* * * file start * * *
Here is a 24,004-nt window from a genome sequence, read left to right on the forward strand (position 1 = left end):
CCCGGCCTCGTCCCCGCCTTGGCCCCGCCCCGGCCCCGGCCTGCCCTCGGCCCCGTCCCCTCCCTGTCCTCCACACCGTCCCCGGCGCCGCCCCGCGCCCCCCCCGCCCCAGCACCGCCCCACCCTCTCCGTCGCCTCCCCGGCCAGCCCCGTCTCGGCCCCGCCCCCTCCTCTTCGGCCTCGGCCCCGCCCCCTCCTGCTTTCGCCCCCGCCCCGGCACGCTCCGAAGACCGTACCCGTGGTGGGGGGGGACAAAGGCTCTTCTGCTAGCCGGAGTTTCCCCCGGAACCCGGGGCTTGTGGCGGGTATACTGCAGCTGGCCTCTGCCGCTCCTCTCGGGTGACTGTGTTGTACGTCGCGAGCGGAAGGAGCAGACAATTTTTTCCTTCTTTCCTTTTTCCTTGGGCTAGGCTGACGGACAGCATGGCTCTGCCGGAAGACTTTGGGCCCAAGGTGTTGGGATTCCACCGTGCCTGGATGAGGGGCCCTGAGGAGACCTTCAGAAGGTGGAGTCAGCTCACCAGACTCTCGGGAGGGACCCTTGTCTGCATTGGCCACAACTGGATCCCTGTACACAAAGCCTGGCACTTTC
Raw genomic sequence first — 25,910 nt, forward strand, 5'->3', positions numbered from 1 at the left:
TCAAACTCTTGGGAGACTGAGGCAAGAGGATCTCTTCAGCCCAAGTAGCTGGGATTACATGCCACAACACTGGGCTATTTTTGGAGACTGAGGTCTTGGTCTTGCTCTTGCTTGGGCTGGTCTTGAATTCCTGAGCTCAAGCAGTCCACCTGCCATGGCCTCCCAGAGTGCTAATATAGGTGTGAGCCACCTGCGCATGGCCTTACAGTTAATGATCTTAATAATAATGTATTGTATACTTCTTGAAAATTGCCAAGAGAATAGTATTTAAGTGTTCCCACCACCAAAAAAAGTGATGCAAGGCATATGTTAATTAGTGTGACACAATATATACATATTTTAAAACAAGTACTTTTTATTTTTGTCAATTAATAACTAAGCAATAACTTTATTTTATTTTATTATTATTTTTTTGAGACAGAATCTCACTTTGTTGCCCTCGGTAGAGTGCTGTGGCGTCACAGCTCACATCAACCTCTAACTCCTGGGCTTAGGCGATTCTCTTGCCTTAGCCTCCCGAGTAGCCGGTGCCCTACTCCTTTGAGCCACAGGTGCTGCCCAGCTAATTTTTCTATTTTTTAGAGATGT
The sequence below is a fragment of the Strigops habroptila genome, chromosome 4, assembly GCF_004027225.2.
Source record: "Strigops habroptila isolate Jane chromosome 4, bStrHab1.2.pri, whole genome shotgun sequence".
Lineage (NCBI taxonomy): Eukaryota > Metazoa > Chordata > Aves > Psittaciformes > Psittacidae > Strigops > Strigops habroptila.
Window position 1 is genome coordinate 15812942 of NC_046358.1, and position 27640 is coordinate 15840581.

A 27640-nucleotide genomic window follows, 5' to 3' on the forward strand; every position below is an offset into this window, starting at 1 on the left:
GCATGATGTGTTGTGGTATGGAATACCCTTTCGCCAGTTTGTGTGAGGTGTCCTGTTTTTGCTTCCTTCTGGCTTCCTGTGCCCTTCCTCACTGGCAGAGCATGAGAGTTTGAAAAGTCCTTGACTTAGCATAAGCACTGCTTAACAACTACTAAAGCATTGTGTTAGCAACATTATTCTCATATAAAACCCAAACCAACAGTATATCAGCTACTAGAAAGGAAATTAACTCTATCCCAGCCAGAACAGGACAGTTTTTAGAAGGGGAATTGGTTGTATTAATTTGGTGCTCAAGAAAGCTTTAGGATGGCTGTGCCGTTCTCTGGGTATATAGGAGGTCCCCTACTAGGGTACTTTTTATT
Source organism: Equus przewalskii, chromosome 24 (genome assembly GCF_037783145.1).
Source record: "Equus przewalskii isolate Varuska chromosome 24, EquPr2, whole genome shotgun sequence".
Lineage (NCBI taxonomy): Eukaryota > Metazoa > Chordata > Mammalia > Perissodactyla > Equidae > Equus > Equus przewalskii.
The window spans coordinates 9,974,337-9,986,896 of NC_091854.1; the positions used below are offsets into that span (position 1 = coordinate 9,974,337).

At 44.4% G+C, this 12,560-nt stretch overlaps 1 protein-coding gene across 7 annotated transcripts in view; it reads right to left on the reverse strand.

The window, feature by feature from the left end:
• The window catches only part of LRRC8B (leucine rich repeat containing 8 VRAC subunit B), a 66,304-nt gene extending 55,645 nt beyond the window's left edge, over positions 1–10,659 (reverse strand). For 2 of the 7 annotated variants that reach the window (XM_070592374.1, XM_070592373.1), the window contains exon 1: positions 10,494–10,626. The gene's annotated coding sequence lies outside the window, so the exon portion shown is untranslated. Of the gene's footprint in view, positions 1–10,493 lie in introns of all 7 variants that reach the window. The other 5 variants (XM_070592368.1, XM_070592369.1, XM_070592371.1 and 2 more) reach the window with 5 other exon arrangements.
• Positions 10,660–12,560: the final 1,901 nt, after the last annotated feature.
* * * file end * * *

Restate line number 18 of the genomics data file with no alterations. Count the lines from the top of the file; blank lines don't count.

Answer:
• Positions 10,660–12,560: the final 1,901 nt, after the last annotated feature.